OBJECTIVE: To analyze the cost-effectiveness of the national Perinatal Hepatitis B Prevention Program (PHBPP) over the lifetime of the 2009 US birth cohort and compare the costs and outcomes of the program to a scenario without PHBPP support. PHBPP’s goals are to ensure all infants born to hepatitis B (HepB) surface antigen–positive women receive timely postexposure prophylaxis, complete HepB vaccine series, and obtain serologic testing after series completion.
METHODS: A decision analytic tree and a long-term Markov model represented the risk of perinatal and childhood infections under different prevention alternatives, and the long-term health and economic consequences of HepB infection. Outcome measures were the number of perinatal infections and childhood infections from infants born to HepB surface antigen–positive women, quality-adjusted life-years (QALYs), lifetime costs, and incremental cost per QALY gained. The health outcomes and total costs of each strategy were compared incrementally. Costs were evaluated from the health care system perspective and expressed in US dollars at a 2010 price base.
RESULTS: In all analyses, the PHBPP increased QALYs and led to higher reductions in the number of perinatal and childhood infections than no PHBPP, with a cost-effectiveness ratio of $2602 per QALY. In sensitivity analyses, the cost-effectiveness ratio was robust to variations in model inputs, and there were instances where the program was both more effective and cost saving.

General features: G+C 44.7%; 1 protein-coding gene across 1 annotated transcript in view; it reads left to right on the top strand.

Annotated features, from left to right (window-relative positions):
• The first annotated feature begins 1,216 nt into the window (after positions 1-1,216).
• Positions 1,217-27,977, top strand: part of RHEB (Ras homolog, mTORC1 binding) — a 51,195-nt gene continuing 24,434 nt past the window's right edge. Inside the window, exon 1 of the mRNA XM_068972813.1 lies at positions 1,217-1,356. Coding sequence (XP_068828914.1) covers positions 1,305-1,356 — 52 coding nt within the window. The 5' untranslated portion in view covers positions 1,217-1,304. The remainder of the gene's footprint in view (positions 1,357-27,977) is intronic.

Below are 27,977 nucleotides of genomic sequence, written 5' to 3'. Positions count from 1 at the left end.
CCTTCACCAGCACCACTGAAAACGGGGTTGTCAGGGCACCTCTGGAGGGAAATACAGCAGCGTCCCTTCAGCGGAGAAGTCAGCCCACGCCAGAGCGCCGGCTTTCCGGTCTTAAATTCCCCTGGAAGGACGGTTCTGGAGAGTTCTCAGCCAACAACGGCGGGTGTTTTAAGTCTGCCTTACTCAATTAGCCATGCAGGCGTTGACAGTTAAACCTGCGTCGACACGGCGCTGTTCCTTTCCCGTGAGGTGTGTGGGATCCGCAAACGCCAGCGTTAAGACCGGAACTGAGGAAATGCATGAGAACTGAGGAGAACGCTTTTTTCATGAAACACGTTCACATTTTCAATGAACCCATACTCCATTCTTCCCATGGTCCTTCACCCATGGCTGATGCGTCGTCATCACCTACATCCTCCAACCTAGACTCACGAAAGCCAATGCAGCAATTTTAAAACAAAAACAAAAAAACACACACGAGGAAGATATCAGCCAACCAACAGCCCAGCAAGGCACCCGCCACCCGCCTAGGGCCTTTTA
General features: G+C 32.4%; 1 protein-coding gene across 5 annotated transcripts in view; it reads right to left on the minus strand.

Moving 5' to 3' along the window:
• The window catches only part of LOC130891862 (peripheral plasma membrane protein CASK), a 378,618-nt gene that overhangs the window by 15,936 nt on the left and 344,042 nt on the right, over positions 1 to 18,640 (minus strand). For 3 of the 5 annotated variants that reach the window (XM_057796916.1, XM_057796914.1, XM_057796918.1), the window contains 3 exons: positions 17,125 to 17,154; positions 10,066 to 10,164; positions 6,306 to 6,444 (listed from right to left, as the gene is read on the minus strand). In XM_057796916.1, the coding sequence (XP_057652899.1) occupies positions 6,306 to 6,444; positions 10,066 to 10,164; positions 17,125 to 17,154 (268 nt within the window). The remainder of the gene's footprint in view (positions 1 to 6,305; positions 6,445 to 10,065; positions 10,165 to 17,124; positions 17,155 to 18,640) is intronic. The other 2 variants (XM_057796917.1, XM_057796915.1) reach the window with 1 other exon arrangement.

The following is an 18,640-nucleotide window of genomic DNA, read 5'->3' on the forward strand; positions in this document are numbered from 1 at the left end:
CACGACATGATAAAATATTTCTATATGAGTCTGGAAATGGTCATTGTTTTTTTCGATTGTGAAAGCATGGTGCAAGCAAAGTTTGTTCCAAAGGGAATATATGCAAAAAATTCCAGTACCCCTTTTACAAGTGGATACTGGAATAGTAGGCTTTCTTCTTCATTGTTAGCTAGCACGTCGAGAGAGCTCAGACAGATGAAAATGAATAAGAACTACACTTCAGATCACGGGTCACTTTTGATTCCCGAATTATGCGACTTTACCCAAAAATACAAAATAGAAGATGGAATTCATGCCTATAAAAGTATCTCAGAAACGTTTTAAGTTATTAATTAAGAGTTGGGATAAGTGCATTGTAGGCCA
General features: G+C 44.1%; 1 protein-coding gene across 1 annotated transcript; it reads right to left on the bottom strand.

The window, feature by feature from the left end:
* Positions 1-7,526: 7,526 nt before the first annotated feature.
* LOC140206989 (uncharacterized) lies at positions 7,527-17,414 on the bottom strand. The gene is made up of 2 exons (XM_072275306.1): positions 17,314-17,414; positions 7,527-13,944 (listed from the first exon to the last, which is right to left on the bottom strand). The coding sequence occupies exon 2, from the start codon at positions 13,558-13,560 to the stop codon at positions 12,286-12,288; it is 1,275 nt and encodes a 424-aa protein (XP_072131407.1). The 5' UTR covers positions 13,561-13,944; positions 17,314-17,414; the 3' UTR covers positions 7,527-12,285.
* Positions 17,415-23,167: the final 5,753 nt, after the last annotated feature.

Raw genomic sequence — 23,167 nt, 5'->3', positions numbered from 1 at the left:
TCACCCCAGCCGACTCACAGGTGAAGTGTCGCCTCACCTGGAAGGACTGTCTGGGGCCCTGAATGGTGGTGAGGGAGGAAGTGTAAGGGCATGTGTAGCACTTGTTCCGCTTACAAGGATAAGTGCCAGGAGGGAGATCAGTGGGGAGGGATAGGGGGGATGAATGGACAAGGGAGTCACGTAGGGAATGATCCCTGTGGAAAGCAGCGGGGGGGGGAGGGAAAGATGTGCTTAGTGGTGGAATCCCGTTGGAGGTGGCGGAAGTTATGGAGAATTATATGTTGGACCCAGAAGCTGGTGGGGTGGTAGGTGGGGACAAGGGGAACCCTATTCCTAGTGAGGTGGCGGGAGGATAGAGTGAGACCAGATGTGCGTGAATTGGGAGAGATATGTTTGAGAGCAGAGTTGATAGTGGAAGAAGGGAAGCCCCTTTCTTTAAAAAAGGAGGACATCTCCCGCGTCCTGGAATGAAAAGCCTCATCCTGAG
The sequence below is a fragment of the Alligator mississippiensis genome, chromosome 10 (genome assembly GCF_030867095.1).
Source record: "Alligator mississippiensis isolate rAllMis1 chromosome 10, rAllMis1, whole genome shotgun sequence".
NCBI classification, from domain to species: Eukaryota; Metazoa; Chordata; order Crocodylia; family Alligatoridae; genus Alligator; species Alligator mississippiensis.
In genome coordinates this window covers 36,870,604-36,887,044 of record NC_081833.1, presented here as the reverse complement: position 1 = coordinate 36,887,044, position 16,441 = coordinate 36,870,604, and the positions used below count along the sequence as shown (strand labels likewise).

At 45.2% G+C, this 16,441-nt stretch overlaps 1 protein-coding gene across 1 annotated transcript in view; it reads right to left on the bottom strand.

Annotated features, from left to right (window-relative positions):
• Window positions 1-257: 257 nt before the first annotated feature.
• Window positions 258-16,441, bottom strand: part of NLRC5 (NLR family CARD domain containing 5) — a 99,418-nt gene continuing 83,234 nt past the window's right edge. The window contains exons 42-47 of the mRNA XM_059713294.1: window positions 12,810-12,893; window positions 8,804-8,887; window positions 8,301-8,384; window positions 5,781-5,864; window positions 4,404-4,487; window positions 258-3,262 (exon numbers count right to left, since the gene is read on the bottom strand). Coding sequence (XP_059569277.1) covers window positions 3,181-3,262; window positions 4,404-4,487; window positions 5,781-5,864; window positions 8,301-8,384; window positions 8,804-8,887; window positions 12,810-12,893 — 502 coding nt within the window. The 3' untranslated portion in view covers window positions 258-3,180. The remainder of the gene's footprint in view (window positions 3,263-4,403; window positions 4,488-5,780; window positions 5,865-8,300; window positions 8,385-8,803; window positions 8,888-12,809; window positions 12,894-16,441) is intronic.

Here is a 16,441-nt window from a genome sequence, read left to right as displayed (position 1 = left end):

CONCLUSIONS: This study indicated that the current PHBPP represents a cost-effective use of resources, and ensuring the program reaches all pregnant women could present additional public health benefits.
- ACIP —
- Advisory Committee on Immunization Practices
- CDC —
- Centers for Disease Control and Prevention
- CEAC —
- cost-effectiveness acceptability curve
- CI —
- confidence interval
- HBIG —
- hepatitis B immune globulin
- HBsAg —
- hepatitis B surface antigen
- HBV —
- hepatitis B virus
- HepB —
- hepatitis B
- ICER —
- incremental cost-effectiveness ratio
- PEP —
- postexposure prophylaxis
- PHBPP —
- Perinatal Hepatitis B Prevention Program
- PVST —
- postvaccination serologic testing
- QALY —
- quality-adjusted life-year
What’s Known on This Subject:
Infant postexposure prophylaxis prevents perinatal hepatitis B (HepB) virus transmission and mortality and morbidity caused by chronic HepB virus infection. The US Perinatal Hepatitis B Prevention Program (PHBPP) identifies and manages infants born to HepB surface antigen–positive women.
What This Study Adds:
It presents the first estimates of the long-term costs and outcomes of postexposure prophylaxis with the PHBPP. It analyzes the effects of the PHBPP, and alternative immunization scenarios, on health and economic outcomes for the 2009 US birth cohort.
Each year, an estimated 25 000 infants are born to hepatitis B surface antigen (HBsAg)-positive women in the United States.1 With no intervention, these infants have a 40% to 90% risk of hepatitis B virus (HBV) infection.2,3 Approximately 90% of infected infants develop chronic HBV infection, which carries a 25% risk of premature death from progressive damage to the liver, leading to cirrhosis, or cancer of the liver.4 Postexposure prophylaxis (PEP), consisting of hepatitis B immune globulin (HBIG) and hepatitis B (HepB) vaccine administered at birth, followed by completion of a 3-dose HepB vaccine series is 85% to 95% effective in preventing perinatal HBV infection.4